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Tatjana Mićević-Đurić ; Filozofski fakultet Sveučilišta u Mostaru

Puni tekst: engleski pdf 611 Kb


str. 45-58

preuzimanja: 179


Puni tekst: hrvatski pdf 611 Kb


str. 45-58

preuzimanja: 585



The fresco in the Church of St Luke in Kotor was discovered in 1971 and is the only remnant of the painting in this church made probably immediately after it was built in 1195.
The fresco, located on a surface shaped by an arch abutting onto the southern wall of the eastern bay, shows three persons, shown frontally in a hieratic and symmetrical composition. In the central, forming the main vertical axis of the composition, is a sainted bishop clad in an uncommon combination of clothing of bishops of the Eastern and the Western church, which is additionally pointed up by the omophorion (the mark of an Eastern rite episkopos) and a crosier (the insignia of a Western bishop). Above all, he wears on his head a cap of uncommon appearance, which proved to be crucial for his identification. This person, pursuant to analogies with painting in the cave churches of the Southern Apennine churches, was first identified as St Basil the Great, but after that as Pope St Sylvester, because of the cap that is interpreted by the papal mitre and the ornament in the form of the letter S on the cap. Next to him are two juvenile female saints. To the left of him is St Catherine of Alexandria, whose identity is not in any question. The saint to the right of him as not been identified with any certainty, and St Barbara, St Agatha and St Marina have all been proposed. Since the iconography shown on the Kotor fresco is consistent with the iconography of Agatha and Barbara, some other evidence for a more precise identification needs to be found.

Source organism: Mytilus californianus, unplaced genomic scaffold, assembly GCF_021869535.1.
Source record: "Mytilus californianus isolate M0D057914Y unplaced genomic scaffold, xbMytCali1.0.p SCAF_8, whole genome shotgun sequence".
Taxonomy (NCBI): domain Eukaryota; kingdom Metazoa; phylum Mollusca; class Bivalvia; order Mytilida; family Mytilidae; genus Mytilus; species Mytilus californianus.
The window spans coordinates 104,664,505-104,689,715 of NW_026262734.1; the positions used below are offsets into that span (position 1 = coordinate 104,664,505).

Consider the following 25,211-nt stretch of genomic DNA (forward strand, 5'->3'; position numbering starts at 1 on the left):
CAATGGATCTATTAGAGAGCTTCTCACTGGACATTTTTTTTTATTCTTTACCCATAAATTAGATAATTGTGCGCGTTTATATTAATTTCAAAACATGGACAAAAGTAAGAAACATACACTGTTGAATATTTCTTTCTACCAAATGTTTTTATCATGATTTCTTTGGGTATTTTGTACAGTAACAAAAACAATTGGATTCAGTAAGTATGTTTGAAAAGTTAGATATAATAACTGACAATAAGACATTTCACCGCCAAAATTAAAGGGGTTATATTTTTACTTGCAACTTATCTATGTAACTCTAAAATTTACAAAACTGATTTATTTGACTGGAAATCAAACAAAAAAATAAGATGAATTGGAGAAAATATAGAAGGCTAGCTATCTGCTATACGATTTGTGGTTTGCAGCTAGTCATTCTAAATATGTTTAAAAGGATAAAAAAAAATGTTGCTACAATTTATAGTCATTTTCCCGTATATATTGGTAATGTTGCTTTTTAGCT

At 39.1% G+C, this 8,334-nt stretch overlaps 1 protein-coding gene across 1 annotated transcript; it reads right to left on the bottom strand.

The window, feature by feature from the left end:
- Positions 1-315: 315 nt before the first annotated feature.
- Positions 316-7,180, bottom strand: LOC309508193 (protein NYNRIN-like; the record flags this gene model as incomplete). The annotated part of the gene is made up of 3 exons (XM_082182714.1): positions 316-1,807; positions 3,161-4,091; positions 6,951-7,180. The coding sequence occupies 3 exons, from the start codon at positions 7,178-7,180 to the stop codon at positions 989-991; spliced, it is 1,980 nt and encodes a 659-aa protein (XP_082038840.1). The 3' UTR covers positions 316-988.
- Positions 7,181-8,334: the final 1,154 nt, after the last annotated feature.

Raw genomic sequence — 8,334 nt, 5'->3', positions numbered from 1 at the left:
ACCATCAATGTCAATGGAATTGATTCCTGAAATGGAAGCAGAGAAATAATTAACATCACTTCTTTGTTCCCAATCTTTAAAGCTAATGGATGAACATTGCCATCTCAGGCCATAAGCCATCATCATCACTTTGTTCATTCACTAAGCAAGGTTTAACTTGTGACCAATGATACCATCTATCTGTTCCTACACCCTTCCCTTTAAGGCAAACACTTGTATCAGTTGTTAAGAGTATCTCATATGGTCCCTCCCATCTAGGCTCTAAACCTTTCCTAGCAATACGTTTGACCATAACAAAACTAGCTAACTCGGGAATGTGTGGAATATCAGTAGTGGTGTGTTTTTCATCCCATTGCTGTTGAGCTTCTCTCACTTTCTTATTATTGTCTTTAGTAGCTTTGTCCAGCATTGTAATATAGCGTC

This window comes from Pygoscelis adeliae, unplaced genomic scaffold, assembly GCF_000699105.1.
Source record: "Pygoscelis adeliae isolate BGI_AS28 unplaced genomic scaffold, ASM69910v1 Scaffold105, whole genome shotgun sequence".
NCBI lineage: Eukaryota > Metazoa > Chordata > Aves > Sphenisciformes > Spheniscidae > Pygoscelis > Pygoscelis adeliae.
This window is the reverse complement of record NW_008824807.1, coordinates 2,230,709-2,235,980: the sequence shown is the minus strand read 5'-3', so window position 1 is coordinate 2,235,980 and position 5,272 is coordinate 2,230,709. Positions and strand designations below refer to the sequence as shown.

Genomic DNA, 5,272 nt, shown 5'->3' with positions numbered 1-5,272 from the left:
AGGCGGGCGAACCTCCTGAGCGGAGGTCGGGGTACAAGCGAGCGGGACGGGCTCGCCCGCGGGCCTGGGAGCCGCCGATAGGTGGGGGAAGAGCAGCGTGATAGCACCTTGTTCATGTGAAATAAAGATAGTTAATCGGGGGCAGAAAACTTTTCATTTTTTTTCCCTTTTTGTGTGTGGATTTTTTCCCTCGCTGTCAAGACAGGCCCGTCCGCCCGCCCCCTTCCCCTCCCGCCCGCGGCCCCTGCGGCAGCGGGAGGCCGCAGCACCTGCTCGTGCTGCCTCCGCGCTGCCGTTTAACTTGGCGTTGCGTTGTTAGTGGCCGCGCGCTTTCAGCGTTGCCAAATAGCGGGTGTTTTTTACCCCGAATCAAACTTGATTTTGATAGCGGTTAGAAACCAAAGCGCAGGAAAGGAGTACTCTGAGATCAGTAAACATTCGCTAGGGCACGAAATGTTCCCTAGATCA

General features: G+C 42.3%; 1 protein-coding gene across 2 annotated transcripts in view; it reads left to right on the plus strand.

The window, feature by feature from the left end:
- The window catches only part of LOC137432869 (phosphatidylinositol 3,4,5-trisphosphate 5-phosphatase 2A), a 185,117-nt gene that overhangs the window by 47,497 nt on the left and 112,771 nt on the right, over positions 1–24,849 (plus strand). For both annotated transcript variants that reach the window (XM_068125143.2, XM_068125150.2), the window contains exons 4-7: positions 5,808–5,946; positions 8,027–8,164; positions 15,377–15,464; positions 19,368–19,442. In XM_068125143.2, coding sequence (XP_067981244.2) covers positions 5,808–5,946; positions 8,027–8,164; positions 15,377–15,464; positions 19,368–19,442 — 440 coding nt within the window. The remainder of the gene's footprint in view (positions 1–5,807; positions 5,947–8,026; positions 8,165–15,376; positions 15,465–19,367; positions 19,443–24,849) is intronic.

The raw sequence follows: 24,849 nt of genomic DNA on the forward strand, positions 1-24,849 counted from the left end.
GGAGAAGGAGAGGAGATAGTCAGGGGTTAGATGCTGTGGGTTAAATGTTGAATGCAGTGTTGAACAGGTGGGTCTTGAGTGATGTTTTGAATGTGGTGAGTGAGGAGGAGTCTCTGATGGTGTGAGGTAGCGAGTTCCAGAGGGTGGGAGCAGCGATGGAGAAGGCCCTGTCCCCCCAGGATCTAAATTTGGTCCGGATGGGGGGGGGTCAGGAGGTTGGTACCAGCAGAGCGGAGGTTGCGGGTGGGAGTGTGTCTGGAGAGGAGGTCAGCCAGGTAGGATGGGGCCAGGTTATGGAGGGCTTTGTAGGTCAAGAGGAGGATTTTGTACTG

This paper proposes the two saints be connected according to their common place of origin. Since St Catherine, who is variously said to be of Egypt, Alexandria and Sinai, clearly is connected by origins to the area of Egypt, it is proposed that by her birth in Egypt St Barbara is the saint shown as a companion for St Catherine, on the other side of the centrally positioned sainted bishop (or episkopos). In this case it will help in the ascertainment of the identity of the central figure in the Kotor fresco, who is undoubtedly the most important. This would be, then some canonised Alexandrian patriarch, which is additionally confirmed by the previously puzzling and inexplicable cap of uncommon appearance on his head. Among the Eastern bishops (episkopoi) only the Alexandrian patriarchs are shown with caps, precisely, what is more, in a form similar to that in the Kotor fresco. It would be reasonable, then, to assume that shown here is one of the better known and more revered patriarchs of Alexandria; a more precise identification indicates the person of St Cyril of Alexandria.

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